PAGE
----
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|Type:||Artigo de periódico|
|Title:||Distribution of plant-dwelling spiders: Inflorescences versus vegetative branches|
|Author:||De Souza, ALT|
|Abstract:||The influence of the architecture of vegetative branches on the distribution of plant-dwelling spiders has been intensively studied, and the effects on the aggregation of individuals in several spider species on plants include variation in prey abundance, availability of predator-free refuges and smoother microclimate conditions. The emergence of inflorescences at the reproductive time of the plants changes branch architecture, and could provide higher prey abundance for the spiders. The distribution of spiders between inflorescences and vegetative branches was compared on four widespread plant species in a Brazilian savannah-like system. Inflorescences attracted more spiders than vegetative branches for all plant species sampled. The influence of branch type (inflorescence and vegetative) on spider distribution was also evaluated by monitoring branches of Baccharis dracunculifolia DC. in vegetative and flowering periods for 1 year, and through a field experiment carried out during the same period where artificial inflorescences were available for spider colonization. Artificial inflorescences attached to B. dracunculifolia branches attracted more spiders than non-manipulated vegetative branches for most of the year. However, this pattern differed among spider guilds. Foliage-runners and stalkers occurred preferentially on artificial inflorescences relative to control branches. The frequencies of ambushers and web-builders were not significantly different between treatment and control branches. However, most ambush spiders (65%) occurred only during the flowering period of B. dracunculifolia, suggesting that this guild was influenced only by natural inflorescences. The experimental treatment also influenced the size distribution of spiders: larger spiders were more abundant on artificial inflorescences than on vegetative branches. The hypothesis that habitat architecture can influence the spider assemblage was supported. In addition, our observational and experimental data strongly suggest that inflorescences can be a higher quality microhabitat than non-reproductive branches for most plant-dwelling spiders.|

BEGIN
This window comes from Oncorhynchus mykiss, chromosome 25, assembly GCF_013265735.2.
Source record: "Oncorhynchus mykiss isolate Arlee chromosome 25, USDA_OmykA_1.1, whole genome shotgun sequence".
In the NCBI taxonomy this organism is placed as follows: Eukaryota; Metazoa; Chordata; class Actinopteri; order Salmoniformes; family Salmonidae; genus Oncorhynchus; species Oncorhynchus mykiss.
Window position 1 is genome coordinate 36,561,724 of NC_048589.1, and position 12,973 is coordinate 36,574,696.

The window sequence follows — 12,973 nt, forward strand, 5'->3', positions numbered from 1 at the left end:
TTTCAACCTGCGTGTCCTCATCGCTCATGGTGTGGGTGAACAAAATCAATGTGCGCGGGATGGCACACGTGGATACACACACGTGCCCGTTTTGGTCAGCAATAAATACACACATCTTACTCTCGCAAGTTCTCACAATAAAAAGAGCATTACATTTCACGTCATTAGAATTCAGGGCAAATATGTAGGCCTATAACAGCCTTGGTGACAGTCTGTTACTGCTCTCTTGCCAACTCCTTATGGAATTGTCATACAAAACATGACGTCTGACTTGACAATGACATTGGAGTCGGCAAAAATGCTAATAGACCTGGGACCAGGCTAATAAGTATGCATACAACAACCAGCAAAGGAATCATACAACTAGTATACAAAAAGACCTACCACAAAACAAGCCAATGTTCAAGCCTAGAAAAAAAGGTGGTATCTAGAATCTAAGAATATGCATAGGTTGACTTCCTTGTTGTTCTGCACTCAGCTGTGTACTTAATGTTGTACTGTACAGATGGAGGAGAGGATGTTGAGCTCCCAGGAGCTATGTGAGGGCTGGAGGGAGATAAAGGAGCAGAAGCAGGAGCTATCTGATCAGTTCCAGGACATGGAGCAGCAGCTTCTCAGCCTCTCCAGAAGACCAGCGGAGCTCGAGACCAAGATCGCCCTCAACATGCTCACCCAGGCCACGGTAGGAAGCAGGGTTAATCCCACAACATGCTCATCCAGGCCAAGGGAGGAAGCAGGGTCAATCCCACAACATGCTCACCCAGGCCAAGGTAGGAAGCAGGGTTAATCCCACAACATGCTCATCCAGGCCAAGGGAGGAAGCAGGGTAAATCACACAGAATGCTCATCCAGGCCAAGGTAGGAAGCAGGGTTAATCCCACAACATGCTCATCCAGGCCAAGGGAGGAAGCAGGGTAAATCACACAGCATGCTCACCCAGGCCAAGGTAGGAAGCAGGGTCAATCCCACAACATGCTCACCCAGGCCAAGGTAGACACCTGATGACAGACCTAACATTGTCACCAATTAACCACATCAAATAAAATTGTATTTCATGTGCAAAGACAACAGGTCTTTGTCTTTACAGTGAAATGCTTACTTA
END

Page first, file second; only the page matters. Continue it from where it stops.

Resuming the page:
|Editor:||Blackwell Publishing Asia|
|Appears in Collections:||Unicamp - Artigos e Outros Documentos|
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